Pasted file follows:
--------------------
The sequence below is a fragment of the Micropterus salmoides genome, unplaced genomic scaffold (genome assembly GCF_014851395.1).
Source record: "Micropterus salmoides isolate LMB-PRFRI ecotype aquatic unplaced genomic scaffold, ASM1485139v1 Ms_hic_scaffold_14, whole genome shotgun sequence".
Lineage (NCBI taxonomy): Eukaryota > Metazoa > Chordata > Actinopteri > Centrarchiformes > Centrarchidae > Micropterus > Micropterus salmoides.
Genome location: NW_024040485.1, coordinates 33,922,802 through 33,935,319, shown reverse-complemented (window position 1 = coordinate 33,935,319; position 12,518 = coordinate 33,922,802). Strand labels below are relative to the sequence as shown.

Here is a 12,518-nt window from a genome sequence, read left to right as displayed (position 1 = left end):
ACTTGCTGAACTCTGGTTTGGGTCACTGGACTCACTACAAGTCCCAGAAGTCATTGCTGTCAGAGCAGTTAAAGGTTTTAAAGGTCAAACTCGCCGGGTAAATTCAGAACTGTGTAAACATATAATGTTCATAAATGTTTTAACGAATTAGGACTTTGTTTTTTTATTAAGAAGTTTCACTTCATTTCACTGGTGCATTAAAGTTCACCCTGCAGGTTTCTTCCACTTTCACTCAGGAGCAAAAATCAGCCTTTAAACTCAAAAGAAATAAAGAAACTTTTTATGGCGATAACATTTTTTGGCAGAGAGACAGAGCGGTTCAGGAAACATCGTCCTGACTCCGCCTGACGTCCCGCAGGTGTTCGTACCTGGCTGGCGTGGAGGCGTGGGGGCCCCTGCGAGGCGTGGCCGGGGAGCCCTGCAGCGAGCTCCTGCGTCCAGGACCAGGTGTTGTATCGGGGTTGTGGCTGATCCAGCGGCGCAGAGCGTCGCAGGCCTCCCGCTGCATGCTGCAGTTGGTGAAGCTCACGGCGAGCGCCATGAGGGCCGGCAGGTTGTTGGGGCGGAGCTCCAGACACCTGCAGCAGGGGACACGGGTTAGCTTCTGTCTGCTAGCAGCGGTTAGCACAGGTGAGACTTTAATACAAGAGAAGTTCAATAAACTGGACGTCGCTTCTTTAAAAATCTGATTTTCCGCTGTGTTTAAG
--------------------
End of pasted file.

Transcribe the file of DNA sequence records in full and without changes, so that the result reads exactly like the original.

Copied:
The sequence below is a fragment of the Micropterus salmoides genome, unplaced genomic scaffold (genome assembly GCF_014851395.1).
Source record: "Micropterus salmoides isolate LMB-PRFRI ecotype aquatic unplaced genomic scaffold, ASM1485139v1 Ms_hic_scaffold_14, whole genome shotgun sequence".
Lineage (NCBI taxonomy): Eukaryota > Metazoa > Chordata > Actinopteri > Centrarchiformes > Centrarchidae > Micropterus > Micropterus salmoides.
Genome location: NW_024040485.1, coordinates 33,922,802 through 33,935,319, shown reverse-complemented (window position 1 = coordinate 33,935,319; position 12,518 = coordinate 33,922,802). Strand labels below are relative to the sequence as shown.

Here is a 12,518-nt window from a genome sequence, read left to right as displayed (position 1 = left end):
ACTTGCTGAACTCTGGTTTGGGTCACTGGACTCACTACAAGTCCCAGAAGTCATTGCTGTCAGAGCAGTTAAAGGTTTTAAAGGTCAAACTCGCCGGGTAAATTCAGAACTGTGTAAACATATAATGTTCATAAATGTTTTAACGAATTAGGACTTTGTTTTTTTATTAAGAAGTTTCACTTCATTTCACTGGTGCATTAAAGTTCACCCTGCAGGTTTCTTCCACTTTCACTCAGGAGCAAAAATCAGCCTTTAAACTCAAAAGAAATAAAGAAACTTTTTATGGCGATAACATTTTTTGGCAGAGAGACAGAGCGGTTCAGGAAACATCGTCCTGACTCCGCCTGACGTCCCGCAGGTGTTCGTACCTGGCTGGCGTGGAGGCGTGGGGGCCCCTGCGAGGCGTGGCCGGGGAGCCCTGCAGCGAGCTCCTGCGTCCAGGACCAGGTGTTGTATCGGGGTTGTGGCTGATCCAGCGGCGCAGAGCGTCGCAGGCCTCCCGCTGCATGCTGCAGTTGGTGAAGCTCACGGCGAGCGCCATGAGGGCCGGCAGGTTGTTGGGGCGGAGCTCCAGACACCTGCAGCAGGGGACACGGGTTAGCTTCTGTCTGCTAGCAGCGGTTAGCACAGGTGAGACTTTAATACAAGAGAAGTTCAATAAACTGGACGTCGCTTCTTTAAAAATCTGATTTTCCGCTGTGTTTAAG